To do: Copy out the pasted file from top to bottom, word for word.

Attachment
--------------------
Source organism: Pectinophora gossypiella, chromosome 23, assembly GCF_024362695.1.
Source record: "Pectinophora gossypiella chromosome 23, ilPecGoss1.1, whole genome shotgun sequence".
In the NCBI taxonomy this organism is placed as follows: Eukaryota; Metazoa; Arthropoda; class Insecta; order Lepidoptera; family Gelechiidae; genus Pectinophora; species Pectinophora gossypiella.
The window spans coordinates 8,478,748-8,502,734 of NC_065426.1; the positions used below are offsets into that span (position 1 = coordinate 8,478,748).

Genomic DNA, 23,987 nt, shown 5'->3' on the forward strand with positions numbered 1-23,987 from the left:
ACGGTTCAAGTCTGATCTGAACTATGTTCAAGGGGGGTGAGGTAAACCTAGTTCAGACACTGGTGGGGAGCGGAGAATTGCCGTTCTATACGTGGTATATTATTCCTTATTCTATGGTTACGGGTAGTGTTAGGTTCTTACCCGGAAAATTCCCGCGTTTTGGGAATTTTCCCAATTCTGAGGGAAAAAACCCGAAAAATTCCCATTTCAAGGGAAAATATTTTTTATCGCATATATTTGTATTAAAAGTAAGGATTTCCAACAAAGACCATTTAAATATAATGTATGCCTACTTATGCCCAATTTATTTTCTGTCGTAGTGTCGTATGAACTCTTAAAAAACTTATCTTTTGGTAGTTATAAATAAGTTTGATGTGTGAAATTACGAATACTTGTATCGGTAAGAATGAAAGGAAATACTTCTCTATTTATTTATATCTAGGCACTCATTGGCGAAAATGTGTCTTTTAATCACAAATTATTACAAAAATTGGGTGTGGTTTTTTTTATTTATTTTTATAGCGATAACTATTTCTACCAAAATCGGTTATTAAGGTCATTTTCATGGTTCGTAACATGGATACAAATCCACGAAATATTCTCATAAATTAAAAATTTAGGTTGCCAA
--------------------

Source organism: Pectinophora gossypiella, chromosome 23, assembly GCF_024362695.1.
Source record: "Pectinophora gossypiella chromosome 23, ilPecGoss1.1, whole genome shotgun sequence".
In the NCBI taxonomy this organism is placed as follows: Eukaryota; Metazoa; Arthropoda; class Insecta; order Lepidoptera; family Gelechiidae; genus Pectinophora; species Pectinophora gossypiella.
The window spans coordinates 8,478,748-8,502,734 of NC_065426.1; the positions used below are offsets into that span (position 1 = coordinate 8,478,748).

Genomic DNA, 23,987 nt, shown 5'->3' on the forward strand with positions numbered 1-23,987 from the left:
ACGGTTCAAGTCTGATCTGAACTATGTTCAAGGGGGGTGAGGTAAACCTAGTTCAGACACTGGTGGGGAGCGGAGAATTGCCGTTCTATACGTGGTATATTATTCCTTATTCTATGGTTACGGGTAGTGTTAGGTTCTTACCCGGAAAATTCCCGCGTTTTGGGAATTTTCCCAATTCTGAGGGAAAAAACCCGAAAAATTCCCATTTCAAGGGAAAATATTTTTTATCGCATATATTTGTATTAAAAGTAAGGATTTCCAACAAAGACCATTTAAATATAATGTATGCCTACTTATGCCCAATTTATTTTCTGTCGTAGTGTCGTATGAACTCTTAAAAAACTTATCTTTTGGTAGTTATAAATAAGTTTGATGTGTGAAATTACGAATACTTGTATCGGTAAGAATGAAAGGAAATACTTCTCTATTTATTTATATCTAGGCACTCATTGGCGAAAATGTGTCTTTTAATCACAAATTATTACAAAAATTGGGTGTGGTTTTTTTTATTTATTTTTATAGCGATAACTATTTCTACCAAAATCGGTTATTAAGGTCATTTTCATGGTTCGTAACATGGATACAAATCCACGAAATATTCTCATAAATTAAAAATTTAGGTTGCCAA